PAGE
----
November 07, 2005

Law school hosting moot court competition

by Pete Rosenbery

(Editors: Note listing below of local law schools participating.)

CARBONDALE, Ill. -- Though the case is hypothetical, arguments presented later this week during the National Health Law Moot Court Competition at Southern Illinois University Carbondale will mirror right-to-die issues confronting courts and state legislatures.

The SIUC law school is hosting the 14th annual competition, Friday and Saturday, Nov. 11-12. Thirty teams from 20 law schools from around the country are contending in the only health law moot court competition in the nation.

Preliminary rounds start at 11 a.m., Friday, Nov. 11. The top eight teams return Saturday, Nov. 12. The top two teams remaining after the quarterfinal and semifinal rounds compete in the finals at 4 p.m., Saturday in the courtroom in the SIUC Hiram H. Lesar Law Building.


Media Advisory

Reporters and photographers are welcome to cover the moot court finals on Saturday, Nov. 12. Organizers ask that reporters and cameras be in place before the competition begins at 4 p.m. Interviews are available with competing students, judges and organizers when the competition ends at about 5:15 p.m. One of the jurists, U.S. District Court Judge David R. Herndon, is a 1977 graduate of the SIUC law school. For more information before the event, contact associate professor Cheryl L. Anderson at 618/453-5634 or professor W. Eugene Basanta at 618/453-8748.


The law school's Center for Health Law and Policy, the School of Medicine's Department of Medical Humanities, and the American College of Legal Medicine and the American College of Legal Medicine Foundation are co-sponsoring the event.

The case for teams comprised of second- and third-year law school students deals with issues raised in the Terri Schiavo litigation – a case that riveted the nation and sparked heated debate earlier this year.

The competition has a good national reputation and gives the law school and the program added national visibility, said W. Gene Basanta, a professor in the law school's Center for Health Law and Policy.

"Given our institutional interest in law and medicine issues … it's a logical activity for us to host and sponsor," Basanta said.

This year's hypothetical case focuses on a woman seeking a court injunction to force a hospital system to comply with her request to remove the feeding tube to her 41-year-old husband, who is in a persistent vegetative state. The wife is the legally appointed guardian and patient-designated proxy decision-maker for her husband.

The scenario is one that "courts and legislatures are wrestling with even as we speak and is part of the nationwide debate," Basanta said.

Each team argues twice in preliminary rounds on Friday, once each on both sides of the issue. The top eight teams resume competition Saturday morning in the quarterfinals, with those winners advancing to the semifinals. Students spend three months preparing for the competition.

Researching and writing briefs, presenting arguments and then having their arguments critiqued by sitting judges and practicing attorneys is valuable, Basanta said. A panel of experts from the American College of Legal Medicine will judge the legal briefs; students also have the opportunity to hone their skills by presenting oral arguments in front of panels of attorneys and judges. The judges provide students with feedback at the end of each round.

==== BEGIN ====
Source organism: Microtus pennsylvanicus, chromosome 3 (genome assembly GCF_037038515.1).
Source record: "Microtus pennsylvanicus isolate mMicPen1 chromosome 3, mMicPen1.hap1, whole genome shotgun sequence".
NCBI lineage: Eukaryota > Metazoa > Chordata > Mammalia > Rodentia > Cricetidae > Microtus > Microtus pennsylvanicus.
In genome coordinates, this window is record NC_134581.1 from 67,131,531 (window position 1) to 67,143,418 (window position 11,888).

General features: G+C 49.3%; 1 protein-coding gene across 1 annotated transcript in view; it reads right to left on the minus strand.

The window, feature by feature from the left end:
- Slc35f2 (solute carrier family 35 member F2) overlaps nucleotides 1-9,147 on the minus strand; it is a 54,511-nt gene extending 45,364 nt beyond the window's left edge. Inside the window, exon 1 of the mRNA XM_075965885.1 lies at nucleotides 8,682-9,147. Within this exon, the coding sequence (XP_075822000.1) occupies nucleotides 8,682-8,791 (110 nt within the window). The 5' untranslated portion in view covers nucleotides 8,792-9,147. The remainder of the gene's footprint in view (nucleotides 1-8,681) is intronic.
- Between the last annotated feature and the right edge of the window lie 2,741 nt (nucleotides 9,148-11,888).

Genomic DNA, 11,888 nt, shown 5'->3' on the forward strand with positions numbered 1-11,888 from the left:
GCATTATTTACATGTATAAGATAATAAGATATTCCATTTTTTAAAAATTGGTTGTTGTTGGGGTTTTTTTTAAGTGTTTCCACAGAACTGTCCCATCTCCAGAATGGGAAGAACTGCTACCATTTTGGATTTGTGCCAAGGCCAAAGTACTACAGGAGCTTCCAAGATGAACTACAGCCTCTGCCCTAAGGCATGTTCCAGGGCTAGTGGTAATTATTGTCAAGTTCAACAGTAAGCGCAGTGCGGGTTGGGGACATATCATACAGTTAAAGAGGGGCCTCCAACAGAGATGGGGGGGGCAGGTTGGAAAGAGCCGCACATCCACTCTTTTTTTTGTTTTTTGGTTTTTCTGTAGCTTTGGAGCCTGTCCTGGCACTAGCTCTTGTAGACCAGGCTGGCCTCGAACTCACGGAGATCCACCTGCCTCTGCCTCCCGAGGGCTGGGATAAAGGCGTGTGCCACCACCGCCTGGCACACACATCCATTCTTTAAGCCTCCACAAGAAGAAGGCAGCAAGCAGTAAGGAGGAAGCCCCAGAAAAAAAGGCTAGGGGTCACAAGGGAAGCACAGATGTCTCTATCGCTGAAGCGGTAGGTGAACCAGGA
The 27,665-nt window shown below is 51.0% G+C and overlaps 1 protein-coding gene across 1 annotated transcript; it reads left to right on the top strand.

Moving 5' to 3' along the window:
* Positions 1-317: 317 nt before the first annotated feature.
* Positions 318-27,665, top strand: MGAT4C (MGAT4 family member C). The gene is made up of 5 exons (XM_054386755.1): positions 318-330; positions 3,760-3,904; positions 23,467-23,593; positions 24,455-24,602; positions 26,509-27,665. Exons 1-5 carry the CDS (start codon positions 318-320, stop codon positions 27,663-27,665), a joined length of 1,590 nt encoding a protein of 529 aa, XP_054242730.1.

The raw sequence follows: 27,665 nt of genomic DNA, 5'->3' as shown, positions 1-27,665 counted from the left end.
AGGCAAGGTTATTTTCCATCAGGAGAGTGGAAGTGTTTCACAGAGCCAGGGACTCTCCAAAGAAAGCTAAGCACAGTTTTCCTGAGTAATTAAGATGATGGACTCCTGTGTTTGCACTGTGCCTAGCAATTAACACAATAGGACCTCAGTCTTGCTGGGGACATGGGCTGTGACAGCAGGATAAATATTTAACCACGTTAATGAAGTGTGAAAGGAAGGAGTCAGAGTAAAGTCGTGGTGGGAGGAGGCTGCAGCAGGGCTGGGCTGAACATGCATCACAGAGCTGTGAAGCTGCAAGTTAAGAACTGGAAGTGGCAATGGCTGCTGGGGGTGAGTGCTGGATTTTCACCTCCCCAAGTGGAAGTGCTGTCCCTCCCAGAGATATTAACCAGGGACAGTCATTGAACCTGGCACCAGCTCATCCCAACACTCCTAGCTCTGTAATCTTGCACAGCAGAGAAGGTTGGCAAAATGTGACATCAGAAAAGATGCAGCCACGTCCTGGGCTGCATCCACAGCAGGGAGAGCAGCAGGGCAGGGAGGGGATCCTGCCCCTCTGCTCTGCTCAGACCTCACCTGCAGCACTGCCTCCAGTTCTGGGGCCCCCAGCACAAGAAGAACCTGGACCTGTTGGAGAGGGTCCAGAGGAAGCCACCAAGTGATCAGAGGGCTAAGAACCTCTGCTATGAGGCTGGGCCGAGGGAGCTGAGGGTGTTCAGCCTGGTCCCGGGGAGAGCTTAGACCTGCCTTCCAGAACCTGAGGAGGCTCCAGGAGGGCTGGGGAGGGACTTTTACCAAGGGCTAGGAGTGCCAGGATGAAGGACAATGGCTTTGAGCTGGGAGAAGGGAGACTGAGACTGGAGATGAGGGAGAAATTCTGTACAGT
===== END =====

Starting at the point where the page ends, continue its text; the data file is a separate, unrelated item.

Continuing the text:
SIUC law students do not compete in this event, but they do benefit by observing the competitive rounds, Basanta said.

"The students they see argue are some of the best students from their respective schools," he said. "Our students learn by observing and listening to the critiques."

The American College of Legal Medicine and the SIUC law school Center for Health Law and Policy are providing scholarship money for the top teams and individuals. The ACLM is providing $1,000 for the winning team; second place, $750, and third place, $500. The best-written legal brief receives $500. The student making the best oral arguments in the competition receives a $500 scholarship. In addition, the law school's Center for Health Law and Policy is providing $250 each to the best orator in the preliminary rounds, and $250 to the runner-up best legal brief.

Judges for the final round of competition are U.S. District Court Judge David Herndon of the Southern District of Illinois; Dr. Philip A. Shelton, president of the American College of Legal Medicine; and professor Kathy L. Cerminara of the Shepard Broad Law Center at Nova Southeastern University in Ft. Lauderdale-Davie, Fla.

Participating law schools are: Benjamin N. Cardozo School of Law, New York, N.Y.; Chicago-Kent College of Law; Georgia State University School of Law; Hamline University School of Law, St. Paul, Minn.; Indiana University School of Law-Indianapolis; the John Marshall School of Law, Chicago; Loyola University Chicago School of Law; New York Law School; Quinnipiac University School of Law, Hamden, Conn,; Seattle University School of Law; South Texas College of Law; Stetson University College of Law, Gulfport, Fla.; Texas Wesleyan University School of Law; University of Houston Blakely Advocacy Institute; University of Louisville School of Law; University of Maryland School of Law; University of New Mexico School of Law; University of Pittsburgh School of Law, Health Law Clinic; University of South Dakota School of Law; and the University of Tulsa College of Law.

Creating citizen-leaders with global perspectives is among the goals of Southern at 150: Building Excellence Through Commitment, the blueprint for the development of the University by the time it celebrates its 150th anniversary in 2019.